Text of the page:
The emotionally manipulative appeal of Brothers & Sisters

I’ll confess: I’m a serial TV watcher. I’ve seen every episode of Buffy at least three times; Veronica Mars, probably four or five. And Arrested Development, Party Down, and Archer? Can’t even count. I love television series because they’re so comforting—it’s like a standing phone date with an old friend every week, and while you might not always be happy with what that friend has to say, it’s always satisfying to talk to her. With the advent of Netflix streaming—and that handy little “next” button that gets you to the next episode—means it’s possible for me to discover new shows and get hooked on them in record time. I’m always on the lookout for fresh ones, preferably with more than two seasons available on demand. Hence my recent foray into the extreme soapiness of Brothers & Sisters.

Now, this is not a good show. I know this. I mean, it is really bad: utterly unfeasible plot points (the first season alone included three deaths, a secret mistress AND an illegitimate love child who also turns out to be a drug-taking, marriage-wrecking liar, a food fight, a blackmailing, an outing, a premature double birth, and enough “events for the sake of getting all the characters together in fancy outfits” to fill the Grand Canyon. It also contains one of my least favorite plot contrivances in the entire universe of them: The one where a main character—in this case, Sally Field’s Nora—in an effort to express the Deep and Meaningful and Entirely Original Thoughts he or she has contained in the depths of his or her soul, enrolls in a creative writing class…and proceeds to prove how entirely unoriginal he or she is by immediately penning what basically amounts to the Cliff’s Notes version of the season’s scripts thus far, a work of “fiction” so thinly veiled that all the characters practically share names with the show’s characters on which they’re based. Nora’s protagonist, for example, is named “Dora” and is a frustrated California housewife whose husband has just died, leaving behind a fortune in secrets and ingeniously negotiated land deals. See? No resemblance to real life at all. I could write a whole post on just this, but we’ll save that for another time. (Gossip Girl is also guilty of using this awful, awful device, if Vulture’s recaps are any indication; I gave up on that train wreck several seasons ago.)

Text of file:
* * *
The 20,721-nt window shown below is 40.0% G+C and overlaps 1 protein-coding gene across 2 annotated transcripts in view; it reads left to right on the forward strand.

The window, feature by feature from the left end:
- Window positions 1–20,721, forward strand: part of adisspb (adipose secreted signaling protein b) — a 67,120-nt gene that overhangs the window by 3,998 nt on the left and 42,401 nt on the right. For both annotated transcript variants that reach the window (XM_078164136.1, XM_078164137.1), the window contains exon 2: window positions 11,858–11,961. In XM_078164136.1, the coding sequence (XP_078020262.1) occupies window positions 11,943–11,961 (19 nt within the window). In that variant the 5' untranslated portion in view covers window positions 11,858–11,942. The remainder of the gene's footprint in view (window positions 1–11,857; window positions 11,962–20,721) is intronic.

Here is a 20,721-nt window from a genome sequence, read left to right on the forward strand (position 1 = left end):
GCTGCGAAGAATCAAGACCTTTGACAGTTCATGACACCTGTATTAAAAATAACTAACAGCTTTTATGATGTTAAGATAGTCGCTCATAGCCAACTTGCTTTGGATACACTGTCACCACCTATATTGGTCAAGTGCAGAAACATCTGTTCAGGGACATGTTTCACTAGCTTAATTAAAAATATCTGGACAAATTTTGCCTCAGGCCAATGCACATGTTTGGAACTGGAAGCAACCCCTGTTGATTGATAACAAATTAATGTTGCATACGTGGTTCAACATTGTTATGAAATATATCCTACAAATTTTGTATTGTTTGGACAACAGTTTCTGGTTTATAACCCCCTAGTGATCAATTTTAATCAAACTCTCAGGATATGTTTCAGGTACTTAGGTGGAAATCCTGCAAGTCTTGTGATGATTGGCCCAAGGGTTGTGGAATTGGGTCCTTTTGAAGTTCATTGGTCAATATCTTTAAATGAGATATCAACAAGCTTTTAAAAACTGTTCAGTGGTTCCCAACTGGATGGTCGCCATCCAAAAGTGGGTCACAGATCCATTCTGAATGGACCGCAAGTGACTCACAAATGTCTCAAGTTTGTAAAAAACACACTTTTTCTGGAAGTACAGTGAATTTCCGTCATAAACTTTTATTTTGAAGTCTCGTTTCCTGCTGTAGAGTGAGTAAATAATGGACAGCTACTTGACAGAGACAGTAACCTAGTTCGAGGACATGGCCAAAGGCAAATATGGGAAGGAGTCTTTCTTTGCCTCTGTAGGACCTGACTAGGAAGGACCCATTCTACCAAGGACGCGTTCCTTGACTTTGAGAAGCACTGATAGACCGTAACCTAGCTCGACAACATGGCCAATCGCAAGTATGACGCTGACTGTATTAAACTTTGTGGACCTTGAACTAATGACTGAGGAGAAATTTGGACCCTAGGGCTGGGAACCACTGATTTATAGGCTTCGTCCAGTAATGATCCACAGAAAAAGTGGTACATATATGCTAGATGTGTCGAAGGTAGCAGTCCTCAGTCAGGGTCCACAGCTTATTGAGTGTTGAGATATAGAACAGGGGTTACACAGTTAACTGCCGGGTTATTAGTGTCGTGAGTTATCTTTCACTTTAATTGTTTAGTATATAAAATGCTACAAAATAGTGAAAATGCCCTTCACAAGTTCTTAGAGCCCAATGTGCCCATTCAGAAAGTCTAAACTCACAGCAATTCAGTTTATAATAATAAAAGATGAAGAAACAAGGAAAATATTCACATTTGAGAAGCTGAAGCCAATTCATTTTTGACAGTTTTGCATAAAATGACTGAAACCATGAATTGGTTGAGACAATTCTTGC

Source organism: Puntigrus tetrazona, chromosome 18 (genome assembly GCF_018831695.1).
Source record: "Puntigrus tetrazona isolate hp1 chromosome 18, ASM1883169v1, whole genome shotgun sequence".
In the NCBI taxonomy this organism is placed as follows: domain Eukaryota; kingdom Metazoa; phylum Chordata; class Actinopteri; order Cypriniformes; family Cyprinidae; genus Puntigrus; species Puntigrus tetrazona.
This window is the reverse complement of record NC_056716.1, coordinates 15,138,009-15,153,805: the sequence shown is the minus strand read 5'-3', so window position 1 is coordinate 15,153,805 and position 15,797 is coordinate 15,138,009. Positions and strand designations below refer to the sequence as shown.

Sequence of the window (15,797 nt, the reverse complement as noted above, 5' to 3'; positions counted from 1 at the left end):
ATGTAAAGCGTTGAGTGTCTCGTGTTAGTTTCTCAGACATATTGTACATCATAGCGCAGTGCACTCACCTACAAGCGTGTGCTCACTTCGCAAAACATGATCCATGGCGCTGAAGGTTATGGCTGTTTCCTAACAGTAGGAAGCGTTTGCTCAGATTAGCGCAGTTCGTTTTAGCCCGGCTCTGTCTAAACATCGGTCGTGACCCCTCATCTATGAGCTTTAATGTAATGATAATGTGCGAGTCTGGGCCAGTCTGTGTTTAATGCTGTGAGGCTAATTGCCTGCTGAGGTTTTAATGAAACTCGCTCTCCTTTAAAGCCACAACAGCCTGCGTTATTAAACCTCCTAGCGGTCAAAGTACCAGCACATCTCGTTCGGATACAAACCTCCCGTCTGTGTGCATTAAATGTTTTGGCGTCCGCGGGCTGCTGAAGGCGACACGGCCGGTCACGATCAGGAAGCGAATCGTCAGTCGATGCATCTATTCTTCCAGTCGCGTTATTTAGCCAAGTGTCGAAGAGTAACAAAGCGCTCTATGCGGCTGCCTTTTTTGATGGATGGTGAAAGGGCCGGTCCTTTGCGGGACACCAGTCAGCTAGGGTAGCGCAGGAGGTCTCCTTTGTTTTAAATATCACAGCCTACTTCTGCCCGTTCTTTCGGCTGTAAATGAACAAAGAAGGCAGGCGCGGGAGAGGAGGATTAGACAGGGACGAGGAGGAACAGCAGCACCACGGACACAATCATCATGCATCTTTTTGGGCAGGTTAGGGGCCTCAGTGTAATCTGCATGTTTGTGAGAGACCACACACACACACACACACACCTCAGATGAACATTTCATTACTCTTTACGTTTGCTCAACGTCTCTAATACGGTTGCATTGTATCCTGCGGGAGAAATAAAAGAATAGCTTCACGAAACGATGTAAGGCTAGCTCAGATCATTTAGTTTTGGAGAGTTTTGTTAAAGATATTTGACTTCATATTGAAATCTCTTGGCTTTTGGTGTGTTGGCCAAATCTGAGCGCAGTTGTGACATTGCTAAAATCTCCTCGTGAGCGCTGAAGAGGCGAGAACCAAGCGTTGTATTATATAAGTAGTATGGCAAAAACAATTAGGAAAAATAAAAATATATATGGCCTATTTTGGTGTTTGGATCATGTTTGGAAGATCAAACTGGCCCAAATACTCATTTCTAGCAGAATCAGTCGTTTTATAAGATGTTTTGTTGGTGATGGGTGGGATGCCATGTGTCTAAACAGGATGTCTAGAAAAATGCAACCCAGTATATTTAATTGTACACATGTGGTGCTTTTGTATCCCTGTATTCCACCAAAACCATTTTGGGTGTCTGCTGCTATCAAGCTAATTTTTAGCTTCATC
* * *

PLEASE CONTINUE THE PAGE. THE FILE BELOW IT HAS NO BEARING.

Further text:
So why, you ask (I ask, too!), am I still watching this dreck? The answer, I guess, is that I don’t really know. There are certain factors that appeal to me; the show in its lighter moments shares the same breakneck rhythms and zany family dynamic of The O.C. (yes, I own the box set), and while I often find myself surfing the interwebs during the extremely melodramatic moments, it is an interesting study of a post-9/11family. And, okay, on a less sophisticated note, it’s a portrait of the kind of family I, and I’m sure many people, dream of: a big one, affluent and educated, good-natured and attractive, who love each other supportively and unconditionally despite endless squabbling and silliness. There’s something primitively satisfying, and again, comforting, about that idea. It’s the American Dream with excellent lighting and a tearjerking soundtrack. Do I sound cynical? Probably. But will I be watching the first episode of season two as soon as I publish this? To quote another vendor of the American Dream: You betcha.

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